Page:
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Festival Revival- Glastonbury and V Festival

By: Chris Nickson - Updated: 24 Sep 2012 | comments*Discuss
British Rock History Festivals

Festivals have been part of the summer musical landscape in Britain since the start of the 1970s although after an initial burst, for much of that decade they were sporadic events.

Even during the 1980s and the beginning of the 1990s, it was only the dedicated who braved the weather at Glastonbury. But by the middle of the 1990s, following the popularity of large gatherings at raves, festivals suddenly became great business again. Glastonbury started a dedicated dance tent to accommodate those who came for the young dance acts on the bill, and the resurgence of rock saw thousands arriving to see bands from Britain and abroad.

But with Reading, V and others, the festivals surged in audiences, and became major landmark events on the calendar. Whilst no one could predict the British weather, people enjoyed themselves anyway.


With its eclectic mix of music and many stages to cater to different tastes, Glastonbury is the king of festivals, having been going and growing since 1979, with only a few breaks (there had been two, much smaller, events at the beginning of the ‘70s). Some years, festival goers found themselves going home drenched in mud, especially in 1997 and 2005, but it remains common for well over 100,000 people to attend the event, and for tickets to sell out within a day.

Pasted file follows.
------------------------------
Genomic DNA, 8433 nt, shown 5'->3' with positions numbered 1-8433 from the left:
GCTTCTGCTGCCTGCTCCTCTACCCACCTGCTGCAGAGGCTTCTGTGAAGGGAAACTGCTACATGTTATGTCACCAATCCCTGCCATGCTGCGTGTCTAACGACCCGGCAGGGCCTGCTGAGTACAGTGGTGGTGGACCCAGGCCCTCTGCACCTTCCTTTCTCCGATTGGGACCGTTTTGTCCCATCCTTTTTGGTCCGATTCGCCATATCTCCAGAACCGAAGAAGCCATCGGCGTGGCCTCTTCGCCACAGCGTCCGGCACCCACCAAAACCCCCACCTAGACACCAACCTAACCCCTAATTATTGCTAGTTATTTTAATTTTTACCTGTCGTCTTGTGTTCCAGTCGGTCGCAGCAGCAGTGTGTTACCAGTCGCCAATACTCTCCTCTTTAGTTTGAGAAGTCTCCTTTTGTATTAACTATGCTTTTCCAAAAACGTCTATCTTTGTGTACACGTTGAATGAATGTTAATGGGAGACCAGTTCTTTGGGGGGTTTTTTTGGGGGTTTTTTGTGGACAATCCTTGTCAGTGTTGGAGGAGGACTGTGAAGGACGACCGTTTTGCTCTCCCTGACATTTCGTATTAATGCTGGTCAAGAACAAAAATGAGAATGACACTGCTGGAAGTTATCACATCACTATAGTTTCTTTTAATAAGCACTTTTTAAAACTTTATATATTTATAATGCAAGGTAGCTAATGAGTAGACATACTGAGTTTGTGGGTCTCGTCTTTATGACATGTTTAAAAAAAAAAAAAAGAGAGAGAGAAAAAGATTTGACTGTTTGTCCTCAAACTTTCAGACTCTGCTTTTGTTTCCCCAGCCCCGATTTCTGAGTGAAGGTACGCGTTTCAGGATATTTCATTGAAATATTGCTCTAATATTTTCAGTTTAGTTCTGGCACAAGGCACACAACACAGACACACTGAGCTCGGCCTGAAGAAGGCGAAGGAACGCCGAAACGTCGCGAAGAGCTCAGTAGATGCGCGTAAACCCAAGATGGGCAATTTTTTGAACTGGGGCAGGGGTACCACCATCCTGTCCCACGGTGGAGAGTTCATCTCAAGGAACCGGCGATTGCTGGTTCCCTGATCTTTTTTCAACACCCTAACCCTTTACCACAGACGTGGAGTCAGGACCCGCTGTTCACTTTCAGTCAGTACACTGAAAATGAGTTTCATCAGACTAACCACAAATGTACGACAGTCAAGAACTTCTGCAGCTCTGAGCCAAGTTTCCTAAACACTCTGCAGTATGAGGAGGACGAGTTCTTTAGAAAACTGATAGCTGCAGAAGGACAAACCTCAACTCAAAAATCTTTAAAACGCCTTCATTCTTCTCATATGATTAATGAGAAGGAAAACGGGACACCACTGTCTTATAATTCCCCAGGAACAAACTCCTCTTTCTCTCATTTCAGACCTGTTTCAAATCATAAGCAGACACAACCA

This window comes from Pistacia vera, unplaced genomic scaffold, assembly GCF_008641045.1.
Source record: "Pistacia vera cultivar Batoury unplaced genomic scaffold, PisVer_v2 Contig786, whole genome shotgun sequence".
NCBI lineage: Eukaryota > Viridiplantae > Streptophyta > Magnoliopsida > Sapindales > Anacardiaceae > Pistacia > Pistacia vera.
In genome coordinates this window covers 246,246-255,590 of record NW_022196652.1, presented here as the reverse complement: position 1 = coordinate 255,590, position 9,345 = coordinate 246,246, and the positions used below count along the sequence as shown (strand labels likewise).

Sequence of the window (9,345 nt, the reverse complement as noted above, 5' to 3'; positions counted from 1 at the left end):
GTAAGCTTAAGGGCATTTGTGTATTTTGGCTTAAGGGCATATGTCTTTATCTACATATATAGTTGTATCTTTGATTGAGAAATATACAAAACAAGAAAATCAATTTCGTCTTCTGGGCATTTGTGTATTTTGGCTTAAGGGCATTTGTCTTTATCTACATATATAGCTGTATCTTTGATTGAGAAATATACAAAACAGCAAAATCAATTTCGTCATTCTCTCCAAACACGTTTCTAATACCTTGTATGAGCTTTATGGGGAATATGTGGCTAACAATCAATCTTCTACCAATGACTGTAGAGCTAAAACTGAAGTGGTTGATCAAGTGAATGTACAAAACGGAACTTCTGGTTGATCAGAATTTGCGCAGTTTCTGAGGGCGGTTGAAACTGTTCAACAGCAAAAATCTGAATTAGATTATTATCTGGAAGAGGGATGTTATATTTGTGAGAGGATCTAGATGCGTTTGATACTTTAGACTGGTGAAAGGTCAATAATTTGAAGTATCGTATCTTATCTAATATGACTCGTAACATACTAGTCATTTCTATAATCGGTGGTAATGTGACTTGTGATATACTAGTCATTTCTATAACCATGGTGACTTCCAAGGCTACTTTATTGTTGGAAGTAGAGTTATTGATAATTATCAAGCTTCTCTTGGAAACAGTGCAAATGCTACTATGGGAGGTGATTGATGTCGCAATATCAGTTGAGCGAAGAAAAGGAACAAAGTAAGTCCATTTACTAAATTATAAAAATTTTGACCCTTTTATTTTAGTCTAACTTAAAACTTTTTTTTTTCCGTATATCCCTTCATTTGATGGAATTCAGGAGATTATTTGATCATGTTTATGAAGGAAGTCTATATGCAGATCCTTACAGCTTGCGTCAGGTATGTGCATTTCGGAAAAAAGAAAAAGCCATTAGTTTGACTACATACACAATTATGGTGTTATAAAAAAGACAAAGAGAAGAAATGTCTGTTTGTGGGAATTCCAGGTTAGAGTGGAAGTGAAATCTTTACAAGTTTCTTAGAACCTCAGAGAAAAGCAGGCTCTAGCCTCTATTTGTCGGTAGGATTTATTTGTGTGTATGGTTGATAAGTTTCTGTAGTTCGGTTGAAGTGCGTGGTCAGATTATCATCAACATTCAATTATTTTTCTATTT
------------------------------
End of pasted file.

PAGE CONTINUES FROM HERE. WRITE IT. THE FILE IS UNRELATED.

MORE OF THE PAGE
The festival is held four years out of five, with a break for local residents (and the land), and virtually every major name in music, from pop to rock to indie has played there, with an invitation to headline the main stage a sure sign the act is at the top of its game.

Reading Festival

The Reading festival also began in the 1970s, and chugged along until the 1990s, its future often in doubt. But it was re-invented in the 1990s as the festival home of indie music, getting all the important names from Britain and America on its bills.

By the end of the 1990s it had grown so popular that it needed to expand. A solution was found by adding another site, some 200 miles away in Leeds. Initially bands would play Reading one day and Leeds the next (and vice versa), meaning both audiences saw the full bill.

Whilst Glastonbury is a very rounded festival with wide appeal, Reading and Leeds (now known as the Carling festival) go much more for a rock and indie audience.

V Festival

The V Festival began in Chelmsford in 1995. The original idea was one taken up later by Reading – one stage in the South, the other in the North. Warrington was the first Northern site, then Leeds, before it became part of the Reading festival. Since 1998, though, it’s been held in Chelmsford and Weston Park in Staffordshire

It’s tried to become another Reading, with a diverse line up, and in that it’s largely succeeded; in 2006 it drew a crowd of 158,000 to the two venues.

These are the biggest events, but there are other, smaller ones, and within folk music, the entire spring and summer is one long festival season, whilst the WOMAD world music festival has grown to the point where it was forced to seek a larger home.

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